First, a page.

Exploring Mortality Rates for Major Causes of Death in Korea

Hyo Jung Oh1, Donng Min Yang1, Chong Hyuck Kim1, Jae Gyu Jeon2, Nam Hyung Jung2, Chan Young Kim3, Jürgen Symanzik4, Hyo Won Oh5, Akugizibwe Edwin6, Seong Il, Jo6, Jeong Yong Ahn6, *
1 College of Liberal Arts, Chonbuk National University, Jeonju, Korea
2 School of Dentistry, Chonbuk National University, Jeonju, Korea
3 Medical School, Chonbuk National University, Jeonju, Korea
4 Department of Mathematics and Statistics, Utah State University, Utah, USA
5 College of Dentistry, Wonkwang University, Iksan, Republic of Korea
6 College of Natural Science, Chonbuk National University, Jeonju, Korea

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© 2019 Oh et al.

open-access license: This is an open access article distributed under the terms of the Creative Commons Attribution 4.0 International Public License (CC-BY 4.0), a copy of which is available at: ( This license permits unrestricted use, distribution, and reproduction in any medium, provided the original author and source are credited.

* Address correspondence to this author at the Department of Statistics (Institute of Statistics), Chonbuk National University, Jeonju, Korea; Tel:82622703392; E-mail:



The trends and patterns of the mortality rates for causes of death are meaningful information. They can provide a basis for national demographic and health care policies by identifying the number, causes, and geographical distribution of deaths.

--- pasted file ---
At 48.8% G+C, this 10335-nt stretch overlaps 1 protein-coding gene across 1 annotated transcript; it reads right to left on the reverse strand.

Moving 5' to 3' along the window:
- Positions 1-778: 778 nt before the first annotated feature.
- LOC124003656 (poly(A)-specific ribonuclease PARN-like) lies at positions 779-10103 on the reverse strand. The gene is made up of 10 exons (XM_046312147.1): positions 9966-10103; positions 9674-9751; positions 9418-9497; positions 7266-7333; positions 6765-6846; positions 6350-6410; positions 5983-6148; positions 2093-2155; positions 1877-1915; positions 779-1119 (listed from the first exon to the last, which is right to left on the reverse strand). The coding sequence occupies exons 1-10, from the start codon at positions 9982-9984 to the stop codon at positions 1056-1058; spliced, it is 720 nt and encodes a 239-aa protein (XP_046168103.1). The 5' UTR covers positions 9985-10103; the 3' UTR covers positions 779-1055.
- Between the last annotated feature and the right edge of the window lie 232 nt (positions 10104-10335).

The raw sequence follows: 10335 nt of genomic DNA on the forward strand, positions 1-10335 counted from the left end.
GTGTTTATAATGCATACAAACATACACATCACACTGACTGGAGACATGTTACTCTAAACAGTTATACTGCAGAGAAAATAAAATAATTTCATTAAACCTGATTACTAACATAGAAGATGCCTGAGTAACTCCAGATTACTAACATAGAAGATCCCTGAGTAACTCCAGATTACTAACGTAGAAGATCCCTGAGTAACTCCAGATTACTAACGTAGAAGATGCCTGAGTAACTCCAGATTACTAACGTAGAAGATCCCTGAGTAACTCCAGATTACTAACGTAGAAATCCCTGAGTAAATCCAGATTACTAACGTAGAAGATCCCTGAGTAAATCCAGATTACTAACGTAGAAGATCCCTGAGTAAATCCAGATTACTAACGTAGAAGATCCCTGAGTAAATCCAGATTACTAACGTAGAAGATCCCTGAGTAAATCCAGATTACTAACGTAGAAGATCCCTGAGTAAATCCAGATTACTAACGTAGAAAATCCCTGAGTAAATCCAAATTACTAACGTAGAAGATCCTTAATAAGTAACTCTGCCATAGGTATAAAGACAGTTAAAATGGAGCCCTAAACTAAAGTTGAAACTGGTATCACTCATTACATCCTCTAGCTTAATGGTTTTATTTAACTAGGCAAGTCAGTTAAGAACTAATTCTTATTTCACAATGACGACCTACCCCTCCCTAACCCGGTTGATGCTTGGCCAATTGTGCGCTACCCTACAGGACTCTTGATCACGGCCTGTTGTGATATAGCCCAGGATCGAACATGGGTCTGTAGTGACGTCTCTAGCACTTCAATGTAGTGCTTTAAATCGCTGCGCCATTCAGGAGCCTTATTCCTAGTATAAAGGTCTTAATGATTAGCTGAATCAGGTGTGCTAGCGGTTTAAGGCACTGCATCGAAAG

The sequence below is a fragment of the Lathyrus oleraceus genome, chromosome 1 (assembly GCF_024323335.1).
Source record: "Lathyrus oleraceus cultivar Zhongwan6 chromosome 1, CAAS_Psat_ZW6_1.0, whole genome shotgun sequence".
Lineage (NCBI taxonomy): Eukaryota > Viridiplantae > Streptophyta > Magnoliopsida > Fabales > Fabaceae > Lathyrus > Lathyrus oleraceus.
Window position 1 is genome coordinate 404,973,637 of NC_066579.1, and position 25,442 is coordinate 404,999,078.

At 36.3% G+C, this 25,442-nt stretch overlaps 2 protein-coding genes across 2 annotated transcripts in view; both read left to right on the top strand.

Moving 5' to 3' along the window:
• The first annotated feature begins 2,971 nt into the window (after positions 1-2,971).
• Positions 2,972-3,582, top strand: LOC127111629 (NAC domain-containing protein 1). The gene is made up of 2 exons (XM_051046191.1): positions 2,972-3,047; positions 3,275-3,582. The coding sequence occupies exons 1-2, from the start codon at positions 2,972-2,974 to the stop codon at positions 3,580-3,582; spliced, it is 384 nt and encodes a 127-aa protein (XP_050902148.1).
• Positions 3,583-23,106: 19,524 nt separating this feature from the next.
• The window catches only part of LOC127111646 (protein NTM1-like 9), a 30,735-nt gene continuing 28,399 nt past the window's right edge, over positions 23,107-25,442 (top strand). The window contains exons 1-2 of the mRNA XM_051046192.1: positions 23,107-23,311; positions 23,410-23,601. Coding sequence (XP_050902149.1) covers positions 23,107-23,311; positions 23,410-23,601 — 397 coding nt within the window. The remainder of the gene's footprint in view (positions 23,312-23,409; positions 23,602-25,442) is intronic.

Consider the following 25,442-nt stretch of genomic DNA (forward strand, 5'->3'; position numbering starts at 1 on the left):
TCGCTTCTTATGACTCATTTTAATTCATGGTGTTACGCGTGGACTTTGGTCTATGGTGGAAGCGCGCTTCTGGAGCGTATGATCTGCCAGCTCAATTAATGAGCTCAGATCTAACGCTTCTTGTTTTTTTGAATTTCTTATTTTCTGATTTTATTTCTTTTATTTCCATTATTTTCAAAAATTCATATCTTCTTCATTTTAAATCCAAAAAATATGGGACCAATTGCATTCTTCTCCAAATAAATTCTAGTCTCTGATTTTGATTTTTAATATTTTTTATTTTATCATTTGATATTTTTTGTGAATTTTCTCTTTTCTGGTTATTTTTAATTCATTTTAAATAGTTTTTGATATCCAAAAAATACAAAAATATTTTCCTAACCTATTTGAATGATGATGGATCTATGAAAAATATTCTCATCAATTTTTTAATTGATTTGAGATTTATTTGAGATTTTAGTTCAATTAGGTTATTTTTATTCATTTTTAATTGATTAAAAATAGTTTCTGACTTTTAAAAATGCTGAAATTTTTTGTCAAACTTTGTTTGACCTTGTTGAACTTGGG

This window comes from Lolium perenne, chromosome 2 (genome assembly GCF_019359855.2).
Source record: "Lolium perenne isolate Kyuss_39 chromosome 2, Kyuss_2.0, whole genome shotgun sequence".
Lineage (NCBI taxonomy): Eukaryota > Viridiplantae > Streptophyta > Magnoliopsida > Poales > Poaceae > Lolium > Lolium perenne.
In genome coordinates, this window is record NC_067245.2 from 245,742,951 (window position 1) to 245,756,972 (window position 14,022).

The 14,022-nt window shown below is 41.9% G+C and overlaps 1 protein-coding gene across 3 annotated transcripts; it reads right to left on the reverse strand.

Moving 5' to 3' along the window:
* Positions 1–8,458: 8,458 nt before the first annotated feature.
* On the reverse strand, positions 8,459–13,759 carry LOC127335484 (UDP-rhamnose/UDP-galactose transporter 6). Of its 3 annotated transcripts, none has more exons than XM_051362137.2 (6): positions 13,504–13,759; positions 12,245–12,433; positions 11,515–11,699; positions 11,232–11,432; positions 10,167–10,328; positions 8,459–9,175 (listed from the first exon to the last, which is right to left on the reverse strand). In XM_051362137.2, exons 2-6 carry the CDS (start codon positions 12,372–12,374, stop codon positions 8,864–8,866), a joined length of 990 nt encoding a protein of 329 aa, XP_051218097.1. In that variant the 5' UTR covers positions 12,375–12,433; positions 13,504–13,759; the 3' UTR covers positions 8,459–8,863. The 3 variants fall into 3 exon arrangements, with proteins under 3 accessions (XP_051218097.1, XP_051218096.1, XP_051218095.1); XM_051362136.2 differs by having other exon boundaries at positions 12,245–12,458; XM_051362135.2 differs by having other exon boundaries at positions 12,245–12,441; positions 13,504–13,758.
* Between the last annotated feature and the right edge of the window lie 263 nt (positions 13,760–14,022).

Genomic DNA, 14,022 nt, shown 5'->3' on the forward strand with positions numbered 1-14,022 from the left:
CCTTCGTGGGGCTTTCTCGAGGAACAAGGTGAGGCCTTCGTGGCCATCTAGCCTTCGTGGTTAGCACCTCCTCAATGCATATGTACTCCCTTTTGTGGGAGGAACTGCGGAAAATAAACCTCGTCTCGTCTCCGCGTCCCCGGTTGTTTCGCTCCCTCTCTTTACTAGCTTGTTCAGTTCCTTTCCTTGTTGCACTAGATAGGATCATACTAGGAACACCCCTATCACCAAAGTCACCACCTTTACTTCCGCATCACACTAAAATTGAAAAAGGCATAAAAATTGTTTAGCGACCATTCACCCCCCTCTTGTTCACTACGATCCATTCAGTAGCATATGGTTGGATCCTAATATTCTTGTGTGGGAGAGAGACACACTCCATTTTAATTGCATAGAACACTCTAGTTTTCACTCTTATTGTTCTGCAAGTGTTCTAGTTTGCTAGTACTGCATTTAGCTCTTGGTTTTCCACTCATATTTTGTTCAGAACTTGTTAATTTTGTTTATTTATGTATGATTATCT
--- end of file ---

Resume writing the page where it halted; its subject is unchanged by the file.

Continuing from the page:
To explore and analyze the characteristics of the mortality rates for major causes of death in Korea.


Some common data analysis methods were used to describe the data. We also used some visualization techniques such as heat maps and line plots to present mortality rates by gender, age, and year.


Our analysis shows the crude mortality rates have continually decreased over the last 25 years from 1983, though they have increased slightly since 2006. In addition, the top eight causes of death accounted for 80% of all Korean deaths in 2015. During the period 2005-2015, the leading cause of death was cancer in male and circulatory diseases in female. The trend for respiratory diseases shows a steep upward trend in males, while a similar trend can be observed for respiratory and nervous system diseases in females.


The deaths for circulatory, respiratory, nervous system, digestive, and infectious diseases are the highest in the age 80 to 84, while cancer is the leading cause of death for ages 75 to 79. In addition, the mortality rates for circulatory, nervous, and respiratory diseases increase rapidly after the age of 80. Therefore, policies on health and welfare for the elderly are getting more and more important.

Keywords: Mortality, Causes of death, Temporal trends, Data visualization, Health policy, Korea.